Track sleep with your Apple Watch

Disable this feature so your watch is less likely to keep you up at night.

Rick Broida/CNET

I’m tired a lot these days, and during my last physical, my doctor asked if I was getting enough sleep. Why, of course I’m getting enough… hmm, wait a second, am I?

There’s a related question: Am I getting good sleep? Well, I have an Apple Watch, and it can track my steps, heart rate, time spent standing and all that, so maybe I’ll just start wearing it to bed and get some answers.

Whoops. Turns out the Apple Watch doesn’t do sleep-tracking — not out of the box, anyway. But there are many third-party apps that can fill in this gap, keeping tabs on how long you sleep and how well.

The bulk, the brightness and the battery

Before we dive into the apps, let’s look at a few key considerations. The first is that you’ll need to wear your watch to bed, which can pose a couple problems. Never mind that it’s a little uncomfortable until you get used to it; there’s also the matter of the watch face lighting up when you make any upward arm movements. And if you think that face isn’t bright when it’s pitch-black, think again.

The fix: Turn off the Wake Screen on Wrist Raise feature, which you can do by pressing the crown, then tapping General > Wake Screen. Yes, you’ll have to do this every night, then re-enable it again in the morning.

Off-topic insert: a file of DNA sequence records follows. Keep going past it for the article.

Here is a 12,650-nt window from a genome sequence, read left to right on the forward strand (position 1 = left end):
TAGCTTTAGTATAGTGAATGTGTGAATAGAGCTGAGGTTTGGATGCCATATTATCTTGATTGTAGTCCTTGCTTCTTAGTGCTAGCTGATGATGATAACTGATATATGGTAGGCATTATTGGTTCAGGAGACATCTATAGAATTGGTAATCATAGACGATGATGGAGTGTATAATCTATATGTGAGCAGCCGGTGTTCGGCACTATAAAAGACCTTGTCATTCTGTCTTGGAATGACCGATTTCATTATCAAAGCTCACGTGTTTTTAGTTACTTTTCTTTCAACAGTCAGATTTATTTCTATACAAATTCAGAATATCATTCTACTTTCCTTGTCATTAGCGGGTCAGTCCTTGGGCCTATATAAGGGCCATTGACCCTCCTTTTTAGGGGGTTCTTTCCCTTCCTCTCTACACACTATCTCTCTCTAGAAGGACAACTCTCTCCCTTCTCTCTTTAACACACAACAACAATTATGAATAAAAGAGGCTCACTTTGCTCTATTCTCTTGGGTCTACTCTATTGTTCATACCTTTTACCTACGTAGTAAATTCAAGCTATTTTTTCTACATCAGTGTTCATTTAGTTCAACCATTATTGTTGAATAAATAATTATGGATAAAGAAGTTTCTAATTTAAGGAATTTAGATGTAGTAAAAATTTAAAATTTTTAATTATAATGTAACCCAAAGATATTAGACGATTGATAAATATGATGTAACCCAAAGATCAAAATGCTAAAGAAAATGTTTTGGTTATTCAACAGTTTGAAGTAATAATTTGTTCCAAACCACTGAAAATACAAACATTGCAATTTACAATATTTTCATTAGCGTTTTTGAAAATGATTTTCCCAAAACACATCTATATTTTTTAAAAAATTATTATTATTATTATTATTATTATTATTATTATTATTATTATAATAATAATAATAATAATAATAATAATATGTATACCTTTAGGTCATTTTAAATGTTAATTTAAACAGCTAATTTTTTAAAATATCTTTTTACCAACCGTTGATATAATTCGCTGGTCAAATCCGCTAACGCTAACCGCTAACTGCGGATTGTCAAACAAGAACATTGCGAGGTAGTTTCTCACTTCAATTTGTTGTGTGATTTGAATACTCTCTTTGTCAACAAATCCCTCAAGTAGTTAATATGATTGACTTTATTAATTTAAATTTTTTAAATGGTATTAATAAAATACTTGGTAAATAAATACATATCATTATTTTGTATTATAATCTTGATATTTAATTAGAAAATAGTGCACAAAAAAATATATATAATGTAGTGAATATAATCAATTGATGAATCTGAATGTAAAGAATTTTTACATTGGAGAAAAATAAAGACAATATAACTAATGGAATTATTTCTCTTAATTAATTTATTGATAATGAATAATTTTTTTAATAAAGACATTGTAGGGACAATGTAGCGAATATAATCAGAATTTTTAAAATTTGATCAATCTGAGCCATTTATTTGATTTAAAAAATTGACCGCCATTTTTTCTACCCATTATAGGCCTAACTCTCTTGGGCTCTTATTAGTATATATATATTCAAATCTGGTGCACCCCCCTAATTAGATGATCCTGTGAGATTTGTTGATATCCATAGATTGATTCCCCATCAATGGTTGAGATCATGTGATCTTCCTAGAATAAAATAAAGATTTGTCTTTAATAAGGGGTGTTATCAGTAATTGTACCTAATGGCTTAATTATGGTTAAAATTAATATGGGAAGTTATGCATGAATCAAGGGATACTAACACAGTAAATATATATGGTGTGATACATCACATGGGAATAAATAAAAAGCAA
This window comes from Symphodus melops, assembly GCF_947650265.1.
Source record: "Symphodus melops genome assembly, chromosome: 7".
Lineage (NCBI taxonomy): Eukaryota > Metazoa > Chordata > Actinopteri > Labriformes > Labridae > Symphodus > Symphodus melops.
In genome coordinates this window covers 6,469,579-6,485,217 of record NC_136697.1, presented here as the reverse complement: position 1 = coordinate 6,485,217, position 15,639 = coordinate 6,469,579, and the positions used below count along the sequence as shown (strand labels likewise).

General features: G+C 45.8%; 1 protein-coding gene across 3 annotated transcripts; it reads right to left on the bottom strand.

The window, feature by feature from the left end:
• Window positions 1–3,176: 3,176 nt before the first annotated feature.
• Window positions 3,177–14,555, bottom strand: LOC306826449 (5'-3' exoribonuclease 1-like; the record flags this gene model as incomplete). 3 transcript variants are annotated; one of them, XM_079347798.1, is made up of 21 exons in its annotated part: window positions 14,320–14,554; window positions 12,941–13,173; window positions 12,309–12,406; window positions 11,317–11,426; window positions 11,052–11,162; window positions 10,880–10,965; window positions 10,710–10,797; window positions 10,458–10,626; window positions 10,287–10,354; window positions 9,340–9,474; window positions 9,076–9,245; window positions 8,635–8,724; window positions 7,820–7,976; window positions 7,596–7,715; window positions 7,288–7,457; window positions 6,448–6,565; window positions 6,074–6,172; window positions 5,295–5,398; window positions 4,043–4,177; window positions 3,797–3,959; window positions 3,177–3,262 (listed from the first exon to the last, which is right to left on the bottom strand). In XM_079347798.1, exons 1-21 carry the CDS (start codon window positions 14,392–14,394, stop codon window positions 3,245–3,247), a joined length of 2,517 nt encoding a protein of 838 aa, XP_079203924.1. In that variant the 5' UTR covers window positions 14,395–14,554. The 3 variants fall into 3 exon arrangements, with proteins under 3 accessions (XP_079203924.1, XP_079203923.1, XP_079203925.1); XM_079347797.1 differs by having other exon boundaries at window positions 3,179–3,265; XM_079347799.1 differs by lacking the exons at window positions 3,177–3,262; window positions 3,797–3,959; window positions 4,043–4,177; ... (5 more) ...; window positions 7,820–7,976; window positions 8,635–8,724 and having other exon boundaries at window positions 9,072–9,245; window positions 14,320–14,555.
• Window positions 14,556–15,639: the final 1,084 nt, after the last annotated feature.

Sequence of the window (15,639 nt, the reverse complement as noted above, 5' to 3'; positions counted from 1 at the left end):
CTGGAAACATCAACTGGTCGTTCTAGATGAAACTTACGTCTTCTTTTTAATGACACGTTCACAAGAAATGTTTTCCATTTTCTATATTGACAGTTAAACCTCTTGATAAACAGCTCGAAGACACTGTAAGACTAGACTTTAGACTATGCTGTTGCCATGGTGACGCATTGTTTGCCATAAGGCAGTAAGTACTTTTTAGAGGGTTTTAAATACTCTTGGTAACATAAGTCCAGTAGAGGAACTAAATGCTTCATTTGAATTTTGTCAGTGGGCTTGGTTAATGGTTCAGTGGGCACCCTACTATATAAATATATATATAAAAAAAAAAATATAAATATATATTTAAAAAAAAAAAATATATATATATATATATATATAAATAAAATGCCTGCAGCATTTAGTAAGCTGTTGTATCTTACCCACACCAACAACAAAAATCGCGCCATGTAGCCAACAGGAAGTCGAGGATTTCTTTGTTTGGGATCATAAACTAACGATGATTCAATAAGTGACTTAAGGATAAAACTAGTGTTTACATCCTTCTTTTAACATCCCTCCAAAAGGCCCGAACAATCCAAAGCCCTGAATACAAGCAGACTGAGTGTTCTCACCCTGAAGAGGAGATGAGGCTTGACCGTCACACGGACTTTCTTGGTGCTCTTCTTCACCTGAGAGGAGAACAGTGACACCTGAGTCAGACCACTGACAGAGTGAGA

A little tougher to manage is the battery issue. My watch usually has only about 30-40 percent remaining at the end of the day. If I don’t top it off, I’ll wake up to only about 10-15 percent remaining — not nearly enough to get me through the day.

The fix: When you wake up in the morning, toss the watch on the charger while you shower, eat breakfast and so on. After 30 minutes or so, it should be have enough juice for the next 24 hours. Alternately, consider charging it while you’re getting ready for bed, reading or whatever. The only catch is you have to remember to put it back on before nodding off.

Sleep-tracking apps

Sleep Watch is a good app, but it’s the most expensive, and its sleep-activity graph isn’t very helpful.

Screenshot by Rick Broida/CNET

For the past few nights I’ve been fiddling with three sleep apps for Watch OS. There are others, certainly, but I feel these are pretty representative of what’s out there. Here’s a quick overview of each:

AutoSleep ($2.99, £2.99, AU$4.49)

Tracking sleep means wearing your watch to bed, right? Not necessarily: AutoSleep works even if you don’t wear it some nights. When that happens, it starts tracking your…

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